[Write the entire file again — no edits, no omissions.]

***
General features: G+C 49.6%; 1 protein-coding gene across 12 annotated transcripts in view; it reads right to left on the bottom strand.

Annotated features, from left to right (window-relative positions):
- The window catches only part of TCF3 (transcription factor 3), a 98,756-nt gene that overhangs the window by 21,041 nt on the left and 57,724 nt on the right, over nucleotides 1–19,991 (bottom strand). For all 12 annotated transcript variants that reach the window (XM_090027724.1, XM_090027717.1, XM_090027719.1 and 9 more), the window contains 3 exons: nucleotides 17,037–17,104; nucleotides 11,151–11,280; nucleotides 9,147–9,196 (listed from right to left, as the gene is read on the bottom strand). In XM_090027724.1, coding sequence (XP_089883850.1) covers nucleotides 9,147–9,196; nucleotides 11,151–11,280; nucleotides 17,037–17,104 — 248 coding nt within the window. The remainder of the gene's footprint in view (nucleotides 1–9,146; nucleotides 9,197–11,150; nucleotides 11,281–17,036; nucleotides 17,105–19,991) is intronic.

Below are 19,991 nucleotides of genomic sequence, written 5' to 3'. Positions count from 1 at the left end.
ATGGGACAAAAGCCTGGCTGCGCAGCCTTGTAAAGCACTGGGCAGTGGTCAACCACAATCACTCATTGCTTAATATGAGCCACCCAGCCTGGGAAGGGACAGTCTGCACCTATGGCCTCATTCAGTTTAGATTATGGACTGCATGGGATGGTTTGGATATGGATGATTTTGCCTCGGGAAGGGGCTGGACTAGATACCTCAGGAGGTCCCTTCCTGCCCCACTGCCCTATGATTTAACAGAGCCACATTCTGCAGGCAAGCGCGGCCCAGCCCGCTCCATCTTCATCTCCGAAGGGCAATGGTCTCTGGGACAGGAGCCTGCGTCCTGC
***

General features: G+C 49.6%; 1 protein-coding gene across 12 annotated transcripts in view; it reads right to left on the bottom strand.

Annotated features, from left to right (window-relative positions):
- The window catches only part of TCF3 (transcription factor 3), a 98,756-nt gene that overhangs the window by 21,041 nt on the left and 57,724 nt on the right, over nucleotides 1–19,991 (bottom strand). For all 12 annotated transcript variants that reach the window (XM_090027724.1, XM_090027717.1, XM_090027719.1 and 9 more), the window contains 3 exons: nucleotides 17,037–17,104; nucleotides 11,151–11,280; nucleotides 9,147–9,196 (listed from right to left, as the gene is read on the bottom strand). In XM_090027724.1, coding sequence (XP_089883850.1) covers nucleotides 9,147–9,196; nucleotides 11,151–11,280; nucleotides 17,037–17,104 — 248 coding nt within the window. The remainder of the gene's footprint in view (nucleotides 1–9,146; nucleotides 9,197–11,150; nucleotides 11,281–17,036; nucleotides 17,105–19,991) is intronic.

Below are 19,991 nucleotides of genomic sequence, written 5' to 3'. Positions count from 1 at the left end.
ATGGGACAAAAGCCTGGCTGCGCAGCCTTGTAAAGCACTGGGCAGTGGTCAACCACAATCACTCATTGCTTAATATGAGCCACCCAGCCTGGGAAGGGACAGTCTGCACCTATGGCCTCATTCAGTTTAGATTATGGACTGCATGGGATGGTTTGGATATGGATGATTTTGCCTCGGGAAGGGGCTGGACTAGATACCTCAGGAGGTCCCTTCCTGCCCCACTGCCCTATGATTTAACAGAGCCACATTCTGCAGGCAAGCGCGGCCCAGCCCGCTCCATCTTCATCTCCGAAGGGCAATGGTCTCTGGGACAGGAGCCTGCGTCCTGC